1When he came down from the mountain, great crowds followed him. 2And behold, a leper came to him and knelt before him, saying, “Lord, if you will, you can make me clean.” 3And Jesus stretched out his hand and touched him, saying, “I will; be clean.” And immediately his leprosy was cleansed. 4And Jesus said to him, “See that you say nothing to anyone, but go, show yourself to the priest and offer the gift that Moses commanded, for a proof to them.” – Matthew 8:1-8:4
- It’s unclear exactly what disease this man had. What is called leprosy in the Bible is probably a collection of various kinds of infectious skin diseases.
- The leper has wrestled with the question of the authority of Jesus and come to Jesus in faith. He acknowledges Jesus has the power to heal him, but is not required to do so.
- Jesus touches the leper even though the leper is physically and ritually unclean.
- When you share your water glass with someone sick, he does not become well; you become sick. That’s how the world works. Yet the leper is healed.
- In some cases, Jesus requests those he’s healed not to tell anyone in order to prevent gathering a mob. Here he requests the Leper to fulfill the law (Leviticus 14:1-11).
5When he had entered Capernaum, a centurion came forward to him, appealing to him, 6“Lord, my servant is lying paralyzed at home, suffering terribly.” 7And he said to him, “I will come and heal him.” 8But the centurion replied, “Lord, I am not worthy to have you come under my roof, but only say the word, and my servant will be healed. 9For I too am a man under authority, with soldiers under me. And I say to one, ‘Go,’ and he goes, and to another, ‘Come,’ and he comes, and to my servant, ‘Do this,’ and he does it.” 10When Jesus heard this, he marveled and said to those who followed him, “Truly, I tell you, with no one in Israel have I found such faith. 11I tell you, many will come from east and west and recline at table with Abraham, Isaac, and Jacob in the kingdom of heaven, 12while the sons of the kingdom will be thrown into the outer darkness. In that place there will be weeping and gnashing of teeth.” 13And to the centurion Jesus said, “Go; let it be done for you as you have believed.” And the servant was healed at that very moment. – Matthew 8:5-8:13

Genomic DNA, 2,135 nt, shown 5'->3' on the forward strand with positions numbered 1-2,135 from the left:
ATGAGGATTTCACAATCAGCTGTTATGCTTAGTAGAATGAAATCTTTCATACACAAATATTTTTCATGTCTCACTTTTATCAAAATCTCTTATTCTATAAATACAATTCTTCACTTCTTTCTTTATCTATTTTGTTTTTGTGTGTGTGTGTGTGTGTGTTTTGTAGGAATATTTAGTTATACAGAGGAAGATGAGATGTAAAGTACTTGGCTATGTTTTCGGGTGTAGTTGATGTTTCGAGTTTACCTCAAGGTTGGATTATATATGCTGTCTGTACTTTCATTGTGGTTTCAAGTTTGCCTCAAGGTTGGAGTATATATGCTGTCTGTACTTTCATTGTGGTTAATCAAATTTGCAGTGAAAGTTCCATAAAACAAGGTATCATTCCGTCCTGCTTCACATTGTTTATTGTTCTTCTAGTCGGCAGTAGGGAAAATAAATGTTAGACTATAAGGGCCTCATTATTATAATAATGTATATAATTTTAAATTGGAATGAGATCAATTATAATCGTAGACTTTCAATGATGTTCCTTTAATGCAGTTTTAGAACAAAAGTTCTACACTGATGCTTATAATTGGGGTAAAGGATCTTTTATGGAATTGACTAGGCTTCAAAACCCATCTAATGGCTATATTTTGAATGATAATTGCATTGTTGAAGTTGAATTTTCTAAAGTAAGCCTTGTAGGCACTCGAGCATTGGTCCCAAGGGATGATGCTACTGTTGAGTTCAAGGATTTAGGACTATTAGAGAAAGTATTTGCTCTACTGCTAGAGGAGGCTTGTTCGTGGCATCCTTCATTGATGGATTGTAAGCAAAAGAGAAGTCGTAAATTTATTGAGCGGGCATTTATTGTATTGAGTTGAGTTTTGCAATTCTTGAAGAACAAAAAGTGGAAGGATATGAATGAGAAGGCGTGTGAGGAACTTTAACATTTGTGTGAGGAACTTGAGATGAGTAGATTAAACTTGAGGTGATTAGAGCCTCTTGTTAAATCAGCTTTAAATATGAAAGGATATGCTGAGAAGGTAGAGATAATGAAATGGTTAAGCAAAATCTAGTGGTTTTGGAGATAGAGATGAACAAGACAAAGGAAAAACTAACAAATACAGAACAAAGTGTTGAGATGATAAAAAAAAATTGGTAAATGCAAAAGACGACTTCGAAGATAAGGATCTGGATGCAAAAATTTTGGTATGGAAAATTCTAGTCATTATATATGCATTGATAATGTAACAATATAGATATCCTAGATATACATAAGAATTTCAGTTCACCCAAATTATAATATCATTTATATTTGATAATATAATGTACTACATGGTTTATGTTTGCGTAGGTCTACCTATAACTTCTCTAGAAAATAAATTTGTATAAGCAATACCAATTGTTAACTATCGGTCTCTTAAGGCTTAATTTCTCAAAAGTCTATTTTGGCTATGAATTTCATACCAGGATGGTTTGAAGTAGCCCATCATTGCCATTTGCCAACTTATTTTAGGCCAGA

- During this part of his ministry, Capernaum functioned as a kind of home-base for Jesus (Mark 2:1; Luke 4:16).
- Like the leper we see the prior faith of the Centurion.
- The centurion knows that a Jew would never enter the home of gentile. He acknowledges he is unworthy of Jesus’ attention, but recognizes the authority God has given Jesus
- Jesus marvels as such faith in a Gentile. He paints a metaphorical picture of Abraham, Isaac and Jacob feasting on the day when the kingdom of God is fully established. Many “sons of the kingdom” (Jews, those to whom the kingdom promises were given) will be turned away while many from east and west (Gentiles) will feast at the table.
- The difference between those two groups is responding to Jesus in faith, like the centurion and the leper.
- The faith they approach Jesus with is confidence that Jesus is the Messiah and is acting with the authority of God.